If you sit in a Parisian cafe to deconstruct what makes a French girl so stylish, you'll quickly conclude she's made a scarf an integral part of the outfit. Whether for a day at the office or a night on the town, the stylish French girl will have a scarf knotted around her neck.
Anyone who's spent time in Paris can tell you one thing: it's not cheap! And being naturally frugal, the French needn't spend a fortune. She's got a few staples, mostly black. The scarf is a quick, inexpensive way to provide pop. With such panache, who'll know she's wearing the same dress?
She's also used to walking long distances outside. A scarf, wrapped around the neck in winter, provides warmth for the exposed area that the coat doesn't reach. A light organza will cover bare shoulders at a wedding, and a beaded or embroidered scarf instantly dresses up a work dress.
Choose a printed carré for a traditional ("bourge") look. Hermes set this style, which typically uses equestrian, military or nautical themes. Almost prohibitively expensive, these will be found on ladies who lunch in the 6th and 7th arrondissements. One can find a knockoff in either silk or nylon. Try a brightly colored African weave or batik print for a younger, hipper vibe. Pashmina knockoffs for less than twenty Euros can be found outside on the Rue de Rennes in a wide array of colors. A friend wears a baby blue pashmina to match her Converse tennis shoes.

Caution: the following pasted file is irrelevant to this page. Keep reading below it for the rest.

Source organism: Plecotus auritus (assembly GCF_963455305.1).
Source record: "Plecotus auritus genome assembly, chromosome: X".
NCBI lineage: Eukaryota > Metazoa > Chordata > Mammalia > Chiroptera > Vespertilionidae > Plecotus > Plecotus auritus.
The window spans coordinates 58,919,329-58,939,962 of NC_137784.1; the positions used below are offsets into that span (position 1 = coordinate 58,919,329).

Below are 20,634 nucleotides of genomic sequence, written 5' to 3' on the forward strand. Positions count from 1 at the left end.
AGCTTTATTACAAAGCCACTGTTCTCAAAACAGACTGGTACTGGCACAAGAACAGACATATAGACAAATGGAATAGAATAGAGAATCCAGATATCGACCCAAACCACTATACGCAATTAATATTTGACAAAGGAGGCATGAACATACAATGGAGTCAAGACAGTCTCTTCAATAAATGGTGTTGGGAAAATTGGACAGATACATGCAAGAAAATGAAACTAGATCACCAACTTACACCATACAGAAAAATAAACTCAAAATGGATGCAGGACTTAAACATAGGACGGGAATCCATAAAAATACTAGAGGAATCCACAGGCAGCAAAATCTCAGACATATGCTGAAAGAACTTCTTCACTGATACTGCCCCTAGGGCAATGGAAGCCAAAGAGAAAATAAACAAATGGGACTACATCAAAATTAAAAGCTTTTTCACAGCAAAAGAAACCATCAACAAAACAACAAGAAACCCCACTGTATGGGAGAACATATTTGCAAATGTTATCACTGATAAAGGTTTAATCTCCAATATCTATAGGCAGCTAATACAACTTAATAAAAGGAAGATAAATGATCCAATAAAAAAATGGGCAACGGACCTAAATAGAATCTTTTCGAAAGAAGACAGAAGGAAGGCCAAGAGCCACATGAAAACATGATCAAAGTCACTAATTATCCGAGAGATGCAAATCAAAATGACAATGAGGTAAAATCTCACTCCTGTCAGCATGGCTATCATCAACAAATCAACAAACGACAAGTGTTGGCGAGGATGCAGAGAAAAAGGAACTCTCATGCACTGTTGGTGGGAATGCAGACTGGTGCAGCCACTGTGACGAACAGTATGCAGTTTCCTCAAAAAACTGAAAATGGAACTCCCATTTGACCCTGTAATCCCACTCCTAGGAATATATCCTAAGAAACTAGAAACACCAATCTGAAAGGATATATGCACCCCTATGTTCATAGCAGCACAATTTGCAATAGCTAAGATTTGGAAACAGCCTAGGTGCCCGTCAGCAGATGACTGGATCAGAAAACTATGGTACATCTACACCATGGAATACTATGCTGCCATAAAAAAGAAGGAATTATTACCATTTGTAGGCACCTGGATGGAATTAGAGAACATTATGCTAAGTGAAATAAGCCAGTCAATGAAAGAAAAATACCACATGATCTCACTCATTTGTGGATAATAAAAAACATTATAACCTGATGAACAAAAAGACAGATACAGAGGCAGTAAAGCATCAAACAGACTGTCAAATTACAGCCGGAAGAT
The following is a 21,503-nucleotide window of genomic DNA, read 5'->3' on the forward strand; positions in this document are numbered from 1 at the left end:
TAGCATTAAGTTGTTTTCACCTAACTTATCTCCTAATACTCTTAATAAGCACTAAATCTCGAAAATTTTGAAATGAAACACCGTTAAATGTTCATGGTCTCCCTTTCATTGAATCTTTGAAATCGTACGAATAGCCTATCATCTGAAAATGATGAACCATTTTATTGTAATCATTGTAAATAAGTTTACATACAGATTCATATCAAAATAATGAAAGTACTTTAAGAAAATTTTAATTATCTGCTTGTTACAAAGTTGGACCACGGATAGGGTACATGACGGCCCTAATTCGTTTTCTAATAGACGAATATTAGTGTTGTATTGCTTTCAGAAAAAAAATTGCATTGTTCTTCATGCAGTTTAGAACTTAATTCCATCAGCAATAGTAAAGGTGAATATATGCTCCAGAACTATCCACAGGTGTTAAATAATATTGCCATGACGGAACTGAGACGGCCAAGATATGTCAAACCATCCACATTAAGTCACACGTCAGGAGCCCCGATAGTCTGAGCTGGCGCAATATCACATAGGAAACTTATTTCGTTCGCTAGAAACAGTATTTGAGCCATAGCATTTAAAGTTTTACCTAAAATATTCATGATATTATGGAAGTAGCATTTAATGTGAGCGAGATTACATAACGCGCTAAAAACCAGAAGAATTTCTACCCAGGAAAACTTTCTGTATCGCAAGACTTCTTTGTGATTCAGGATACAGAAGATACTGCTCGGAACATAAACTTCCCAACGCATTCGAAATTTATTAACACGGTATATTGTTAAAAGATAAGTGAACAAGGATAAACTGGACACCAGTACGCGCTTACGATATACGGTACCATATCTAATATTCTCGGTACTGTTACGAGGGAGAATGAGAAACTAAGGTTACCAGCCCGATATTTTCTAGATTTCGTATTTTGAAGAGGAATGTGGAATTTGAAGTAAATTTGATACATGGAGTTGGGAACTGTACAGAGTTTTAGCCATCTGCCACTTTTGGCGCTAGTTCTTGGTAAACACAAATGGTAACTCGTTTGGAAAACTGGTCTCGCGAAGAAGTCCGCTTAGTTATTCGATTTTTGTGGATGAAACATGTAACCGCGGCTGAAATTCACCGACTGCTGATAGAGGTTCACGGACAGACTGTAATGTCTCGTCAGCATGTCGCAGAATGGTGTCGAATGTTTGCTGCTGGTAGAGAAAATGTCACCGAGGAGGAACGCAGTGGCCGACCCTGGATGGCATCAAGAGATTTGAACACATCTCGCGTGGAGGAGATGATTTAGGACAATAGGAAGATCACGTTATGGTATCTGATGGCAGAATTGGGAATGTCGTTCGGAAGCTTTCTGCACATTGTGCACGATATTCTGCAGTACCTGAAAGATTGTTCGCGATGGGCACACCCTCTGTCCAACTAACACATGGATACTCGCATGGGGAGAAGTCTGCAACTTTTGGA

The scarf can be wool, silk, cotton, rayon or any blend with a suitable drape and appropriate weight for the season. Take a trip to your local fabric shop and have a yard cut of your favorite chiffon, finished with a handkerchief hem. Another hip way to keep warm is to knit your own. It should complement the skin and enhance the colors in the outfit or overcoat. Wrap one around your neck nonchalantly and stroll the Paris boulevards or where ever you live like a real flâneuse!
Websites: Scarves and Scarf Tying Lessons
For some Paris style inspiration, check out this cute store - Antik Batik.
There's also a cool store on the corner of Rue de la Verrerie and Rue Vieille du Temple - former horse meat seller with a red mosaic facade. You can't miss it. It's full of brightly colored Indian scarves and jewelry.
African weave or batik print scarves - The African Waistcoast Company.
If you dare buy Hermes, then check out the lesson on how to tie your Hermes scarf - Tying Your Hermes Scarf.
Here's how to wear a French twist - Brooks Brothers.
The definition of flaneuse (tiny French lesson) - Wikipedia